Monday, May 5, 2008

cob ovens on trailers

"I was wondering if you might have any info or resources for cob oven on trailers?"

This is without doubt THE most frequent inquiry I get. It's also a large part of why I decided to put up a blog. So here's my thoughts and experience, over and above what's already in Build Your Own Earth Oven:

I wouldn’t try to put a cob or earthen oven on a trailer myself. I do know of one guy who did — he had to do repairs on the oven before the year was out — but I haven’t heard from him since, so don’t know the whole story of his oven. Maybe it's doing just fine. It's hard to imagine that unfired earth would be able to withstand prolonged exposure to road vibration without serious cracking and ultimate failures.

The only oven I did put on a trailer was made of lightweight, hi-temp cement, as described in the book. I’ll refer you to that and Dan Wing’s article about trailers for ovens, which is on

Other than Peter Schumann's site-built, stacked-brick ovens, which I only know by the reputation of his bread and puppet theater, I haven't heard from anyone who has really tried to make simple, site-built temporary, wood-fired, masonry ovens. I've seen one in Mexico, mortared with mud so that it could be taken apart and moved to another town for another festival.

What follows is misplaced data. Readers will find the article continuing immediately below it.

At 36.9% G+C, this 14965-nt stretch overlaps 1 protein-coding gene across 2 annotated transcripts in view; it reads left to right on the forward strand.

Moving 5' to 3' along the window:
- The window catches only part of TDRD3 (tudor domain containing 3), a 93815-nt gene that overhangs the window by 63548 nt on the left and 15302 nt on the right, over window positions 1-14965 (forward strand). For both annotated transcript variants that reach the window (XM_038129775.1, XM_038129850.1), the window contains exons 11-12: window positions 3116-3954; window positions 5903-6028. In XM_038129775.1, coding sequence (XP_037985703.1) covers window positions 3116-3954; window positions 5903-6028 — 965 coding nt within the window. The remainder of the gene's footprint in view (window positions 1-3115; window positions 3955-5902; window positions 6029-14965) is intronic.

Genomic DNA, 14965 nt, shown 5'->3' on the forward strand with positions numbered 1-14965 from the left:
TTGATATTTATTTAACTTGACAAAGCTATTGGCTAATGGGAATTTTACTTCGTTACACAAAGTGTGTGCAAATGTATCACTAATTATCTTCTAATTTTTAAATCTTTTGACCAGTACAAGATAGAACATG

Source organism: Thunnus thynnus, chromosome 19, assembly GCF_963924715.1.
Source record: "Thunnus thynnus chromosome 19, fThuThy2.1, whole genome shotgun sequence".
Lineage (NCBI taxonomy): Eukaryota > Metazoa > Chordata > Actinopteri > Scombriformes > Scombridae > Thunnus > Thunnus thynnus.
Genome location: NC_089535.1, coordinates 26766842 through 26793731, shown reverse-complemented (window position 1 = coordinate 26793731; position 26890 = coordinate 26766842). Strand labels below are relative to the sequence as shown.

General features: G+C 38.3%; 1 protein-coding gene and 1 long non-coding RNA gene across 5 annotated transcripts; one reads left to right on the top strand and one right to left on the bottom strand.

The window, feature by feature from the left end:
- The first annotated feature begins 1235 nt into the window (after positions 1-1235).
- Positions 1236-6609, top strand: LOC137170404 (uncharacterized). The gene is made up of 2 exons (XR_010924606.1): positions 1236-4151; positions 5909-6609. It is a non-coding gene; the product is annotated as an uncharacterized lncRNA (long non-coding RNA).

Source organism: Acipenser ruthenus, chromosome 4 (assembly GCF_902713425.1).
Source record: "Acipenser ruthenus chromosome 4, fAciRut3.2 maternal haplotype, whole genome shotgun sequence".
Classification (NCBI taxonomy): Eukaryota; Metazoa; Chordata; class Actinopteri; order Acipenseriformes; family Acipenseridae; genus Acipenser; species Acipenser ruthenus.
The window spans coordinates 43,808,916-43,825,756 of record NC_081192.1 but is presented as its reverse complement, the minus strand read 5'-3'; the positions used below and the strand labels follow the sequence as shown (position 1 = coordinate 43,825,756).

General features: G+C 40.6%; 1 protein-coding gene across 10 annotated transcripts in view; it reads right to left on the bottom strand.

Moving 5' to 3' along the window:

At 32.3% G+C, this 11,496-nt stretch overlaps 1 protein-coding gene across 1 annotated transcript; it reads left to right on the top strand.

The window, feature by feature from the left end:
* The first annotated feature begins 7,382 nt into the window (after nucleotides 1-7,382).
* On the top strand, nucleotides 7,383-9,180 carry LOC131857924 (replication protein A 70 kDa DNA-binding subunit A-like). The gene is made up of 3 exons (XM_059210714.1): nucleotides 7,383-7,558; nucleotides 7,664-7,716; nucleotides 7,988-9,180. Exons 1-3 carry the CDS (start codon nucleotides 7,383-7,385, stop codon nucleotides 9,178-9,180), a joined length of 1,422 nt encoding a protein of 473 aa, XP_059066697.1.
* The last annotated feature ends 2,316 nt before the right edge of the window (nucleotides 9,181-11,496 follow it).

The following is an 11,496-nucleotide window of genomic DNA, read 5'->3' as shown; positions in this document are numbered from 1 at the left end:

There are myriad other ways a person might build a quick oven, from simple (stacked bricks) to complicated (pre-cast, fitted pieces of fired clay (or hi-temp refractory cement) that could be constructed into a shell over a brick hearth). I would think that just about any one of these options would be much cheaper than building a road-worthy (and safe) trailer.

I'd love to hear from folks who've got experience they'd like to share on this one, especially anyone with photos of Mexican festival ovens.

1 comment:

CCAT (Campus Center for Appropriate Technology) said...

I agree with you. I have not seen a successful earthen oven on a trailer. I have seen many different brick ovens with a cement/stucco like plaster that look very beautiful and organic in shape that survive may years on trailers. I do believe also that some re-bar or other steel is used in the process as well. Perhaps an air ride equipped trailer could haul an earthen oven around, but it may require using some materials with a greater tensile strength like sticks or bamboo inside the layers of clay and sand.
Someone should give it a try and see how it holds up. We could potentially be underestimating the strength of a good clay sand straw mixture.
Thanks for the post,